And the great Opuha dam, the diamond in the irrigation crown: Either it failed to do what it was supposed to do, or too many people made demands on too slender a resource. It was always rumoured that under the dam there was a dump containing DDT. Last year when the waters parted the dump was revealed. Whether it contained any hazardous chemicals is again disputed. But what we clearly have here is the practice of using waterways as dumping grounds coming back to haunt us, potentially with deadly effect. And it must be remembered that there are more than fifty thousand historical sheep dips in rural New Zealand, a great proportion of which are set like time bombs amid the porous soils of Canterbury.

Cathy’s husband raised the prospect of pesticides from these dips coming to life due to the changing water tables in the irrigable areas. He raised this point at a zone committee meeting. ECan commissioner Tom Lambie sat up like a meerkat, the afternoon sun filtering through his expansive ears and turning them a translucent pink: “This,” he said, “is a can of worms we dare not open.”

Returning to your anecdote and the division of action from consequence: The dairy industry imports a quarter of the world supply of palm kernel. If we stopped buying the stuff today it would not halt the destruction of the Indonesian rain forests. So I think, in this case, your anecdote may hold true. The rain forest has fallen, and will keep on falling, and there is nothing we can do about it. Palm kernel is just a by-product that is of little account to those who set the fires. But surely there is a moral point to consider here, a kind of double standard. I mean, we were all highly amused by ECan’s invention of smoke police to patrol the evening streets of our rural towns. One can only imagine:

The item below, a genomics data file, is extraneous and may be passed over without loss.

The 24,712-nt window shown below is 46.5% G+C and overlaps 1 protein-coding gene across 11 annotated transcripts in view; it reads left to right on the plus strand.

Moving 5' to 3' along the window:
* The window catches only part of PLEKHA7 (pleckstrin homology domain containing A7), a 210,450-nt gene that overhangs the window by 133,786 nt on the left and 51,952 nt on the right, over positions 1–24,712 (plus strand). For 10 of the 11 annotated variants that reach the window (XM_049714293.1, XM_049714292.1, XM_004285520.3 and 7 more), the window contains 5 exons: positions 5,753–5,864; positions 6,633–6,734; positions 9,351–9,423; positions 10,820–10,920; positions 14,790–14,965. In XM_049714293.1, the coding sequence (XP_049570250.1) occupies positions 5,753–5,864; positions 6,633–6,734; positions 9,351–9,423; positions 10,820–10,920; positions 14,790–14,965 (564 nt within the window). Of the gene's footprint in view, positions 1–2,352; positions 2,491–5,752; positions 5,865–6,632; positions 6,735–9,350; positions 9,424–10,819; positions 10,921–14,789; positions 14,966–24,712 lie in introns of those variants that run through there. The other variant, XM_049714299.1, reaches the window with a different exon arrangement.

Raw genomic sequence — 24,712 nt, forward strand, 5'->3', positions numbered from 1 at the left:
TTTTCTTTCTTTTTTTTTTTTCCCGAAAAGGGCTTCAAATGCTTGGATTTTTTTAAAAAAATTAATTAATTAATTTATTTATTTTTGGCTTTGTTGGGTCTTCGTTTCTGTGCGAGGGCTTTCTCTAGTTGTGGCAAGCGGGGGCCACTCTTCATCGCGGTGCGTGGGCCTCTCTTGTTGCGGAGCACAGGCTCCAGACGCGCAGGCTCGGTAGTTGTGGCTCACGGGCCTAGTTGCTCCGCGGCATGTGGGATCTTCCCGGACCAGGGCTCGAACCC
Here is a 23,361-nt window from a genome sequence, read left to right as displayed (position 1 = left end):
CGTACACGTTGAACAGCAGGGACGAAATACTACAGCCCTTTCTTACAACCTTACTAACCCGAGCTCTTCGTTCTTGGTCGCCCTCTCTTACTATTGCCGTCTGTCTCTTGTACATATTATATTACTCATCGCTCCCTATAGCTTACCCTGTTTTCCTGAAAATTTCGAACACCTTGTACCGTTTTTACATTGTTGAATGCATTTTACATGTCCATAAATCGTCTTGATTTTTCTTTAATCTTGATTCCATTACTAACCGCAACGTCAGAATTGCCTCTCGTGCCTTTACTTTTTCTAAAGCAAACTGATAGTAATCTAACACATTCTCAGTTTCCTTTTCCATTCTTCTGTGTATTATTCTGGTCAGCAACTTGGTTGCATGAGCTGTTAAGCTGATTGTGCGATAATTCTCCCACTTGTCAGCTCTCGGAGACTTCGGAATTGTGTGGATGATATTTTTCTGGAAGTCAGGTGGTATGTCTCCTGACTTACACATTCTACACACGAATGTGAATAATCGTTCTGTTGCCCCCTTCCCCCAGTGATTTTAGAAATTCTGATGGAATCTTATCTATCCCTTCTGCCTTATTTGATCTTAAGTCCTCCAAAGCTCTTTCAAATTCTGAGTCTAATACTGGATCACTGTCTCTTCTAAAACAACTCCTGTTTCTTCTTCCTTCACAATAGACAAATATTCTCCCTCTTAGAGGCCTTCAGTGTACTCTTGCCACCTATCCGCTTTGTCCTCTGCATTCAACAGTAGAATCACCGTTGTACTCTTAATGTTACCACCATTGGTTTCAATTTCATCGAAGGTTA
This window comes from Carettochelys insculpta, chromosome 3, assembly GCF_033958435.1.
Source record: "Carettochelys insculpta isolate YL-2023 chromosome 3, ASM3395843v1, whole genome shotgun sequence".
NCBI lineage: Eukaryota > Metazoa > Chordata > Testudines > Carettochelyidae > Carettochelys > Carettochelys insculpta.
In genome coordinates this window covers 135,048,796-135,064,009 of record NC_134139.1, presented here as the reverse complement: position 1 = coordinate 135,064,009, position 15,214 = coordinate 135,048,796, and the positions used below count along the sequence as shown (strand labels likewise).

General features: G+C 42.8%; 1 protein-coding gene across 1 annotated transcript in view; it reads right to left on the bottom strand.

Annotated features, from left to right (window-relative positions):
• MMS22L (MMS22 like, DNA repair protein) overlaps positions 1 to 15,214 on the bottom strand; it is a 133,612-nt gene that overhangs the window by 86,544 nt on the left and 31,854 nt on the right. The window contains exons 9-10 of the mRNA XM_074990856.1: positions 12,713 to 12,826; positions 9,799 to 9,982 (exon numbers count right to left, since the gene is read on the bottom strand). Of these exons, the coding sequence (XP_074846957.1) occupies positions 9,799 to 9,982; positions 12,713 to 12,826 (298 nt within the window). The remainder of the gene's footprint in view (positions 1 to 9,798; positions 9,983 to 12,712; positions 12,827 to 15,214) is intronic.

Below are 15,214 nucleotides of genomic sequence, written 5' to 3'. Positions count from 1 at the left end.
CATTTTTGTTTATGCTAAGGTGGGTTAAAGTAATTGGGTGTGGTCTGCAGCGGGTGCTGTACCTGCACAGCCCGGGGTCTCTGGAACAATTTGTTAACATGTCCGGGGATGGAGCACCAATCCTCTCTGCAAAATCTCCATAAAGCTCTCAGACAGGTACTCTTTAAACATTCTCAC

“Allo, allo, allo! Looks like number forty-seven’s laying it on a bit thick tonight,
Bert. Give ‘em another ten minutes and then we burst in with threatening looks.”

ECan, your ECan, would punish heavily anyone in Christchurch whose fires produced anything like the amount of particulate threatening the health of Indonesians today. And yet we’re happy to participate in an industry that forces school children to wear dust masks every time they step outside their homes. It feels like racism actually; as if Indonesian children are somehow less important than our own.